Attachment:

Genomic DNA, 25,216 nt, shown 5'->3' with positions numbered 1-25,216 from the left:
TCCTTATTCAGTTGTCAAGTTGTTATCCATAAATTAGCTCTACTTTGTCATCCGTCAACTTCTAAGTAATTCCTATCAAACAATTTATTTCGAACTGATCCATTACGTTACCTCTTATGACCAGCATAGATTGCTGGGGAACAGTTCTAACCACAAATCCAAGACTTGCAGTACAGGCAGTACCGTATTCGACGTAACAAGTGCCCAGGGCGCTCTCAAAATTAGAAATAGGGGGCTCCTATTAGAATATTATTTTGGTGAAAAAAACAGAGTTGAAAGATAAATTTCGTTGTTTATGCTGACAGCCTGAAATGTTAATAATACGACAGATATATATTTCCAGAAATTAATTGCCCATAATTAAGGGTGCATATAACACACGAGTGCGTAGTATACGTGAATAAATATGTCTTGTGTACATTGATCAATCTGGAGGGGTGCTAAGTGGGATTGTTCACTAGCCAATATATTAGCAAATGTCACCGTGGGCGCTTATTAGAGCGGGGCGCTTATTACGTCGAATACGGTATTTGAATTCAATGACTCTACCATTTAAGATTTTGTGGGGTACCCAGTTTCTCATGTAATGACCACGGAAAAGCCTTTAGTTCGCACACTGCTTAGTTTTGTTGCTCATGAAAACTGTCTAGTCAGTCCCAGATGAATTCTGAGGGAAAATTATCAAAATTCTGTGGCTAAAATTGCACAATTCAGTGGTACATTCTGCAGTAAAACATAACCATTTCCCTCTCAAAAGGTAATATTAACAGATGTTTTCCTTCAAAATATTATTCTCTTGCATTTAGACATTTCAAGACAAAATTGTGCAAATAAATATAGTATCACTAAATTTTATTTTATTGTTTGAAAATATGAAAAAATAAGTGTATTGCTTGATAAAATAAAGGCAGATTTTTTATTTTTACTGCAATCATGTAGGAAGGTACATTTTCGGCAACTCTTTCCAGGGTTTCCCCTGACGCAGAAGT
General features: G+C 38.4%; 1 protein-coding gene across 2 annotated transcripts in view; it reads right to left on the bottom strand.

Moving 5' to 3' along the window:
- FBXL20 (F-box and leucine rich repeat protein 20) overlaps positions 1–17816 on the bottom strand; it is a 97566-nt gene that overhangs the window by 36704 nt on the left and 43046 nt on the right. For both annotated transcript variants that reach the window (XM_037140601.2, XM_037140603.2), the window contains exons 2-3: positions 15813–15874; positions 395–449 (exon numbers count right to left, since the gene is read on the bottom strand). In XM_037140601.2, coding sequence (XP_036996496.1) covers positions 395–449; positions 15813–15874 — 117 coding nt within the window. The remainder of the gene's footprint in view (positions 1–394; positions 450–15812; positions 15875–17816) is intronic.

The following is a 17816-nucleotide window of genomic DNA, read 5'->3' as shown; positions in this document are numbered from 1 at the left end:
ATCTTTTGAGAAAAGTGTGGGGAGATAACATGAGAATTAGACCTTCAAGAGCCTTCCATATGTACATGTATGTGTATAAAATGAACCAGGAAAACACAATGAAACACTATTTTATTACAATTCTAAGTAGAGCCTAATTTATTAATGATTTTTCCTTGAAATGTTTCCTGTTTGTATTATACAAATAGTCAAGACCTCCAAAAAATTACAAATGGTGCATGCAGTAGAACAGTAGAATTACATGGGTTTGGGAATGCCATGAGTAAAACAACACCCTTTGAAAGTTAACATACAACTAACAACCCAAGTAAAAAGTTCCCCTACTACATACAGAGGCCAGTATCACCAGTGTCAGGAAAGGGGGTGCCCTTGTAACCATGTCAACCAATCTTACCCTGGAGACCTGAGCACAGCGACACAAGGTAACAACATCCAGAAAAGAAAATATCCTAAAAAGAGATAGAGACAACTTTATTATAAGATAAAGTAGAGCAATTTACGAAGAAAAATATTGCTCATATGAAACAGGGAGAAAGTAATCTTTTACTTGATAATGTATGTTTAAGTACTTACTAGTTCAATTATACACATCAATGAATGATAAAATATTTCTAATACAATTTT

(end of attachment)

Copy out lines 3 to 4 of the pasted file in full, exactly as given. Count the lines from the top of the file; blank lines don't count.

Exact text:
General features: G+C 38.4%; 1 protein-coding gene across 2 annotated transcripts in view; it reads right to left on the bottom strand.

Moving 5' to 3' along the window: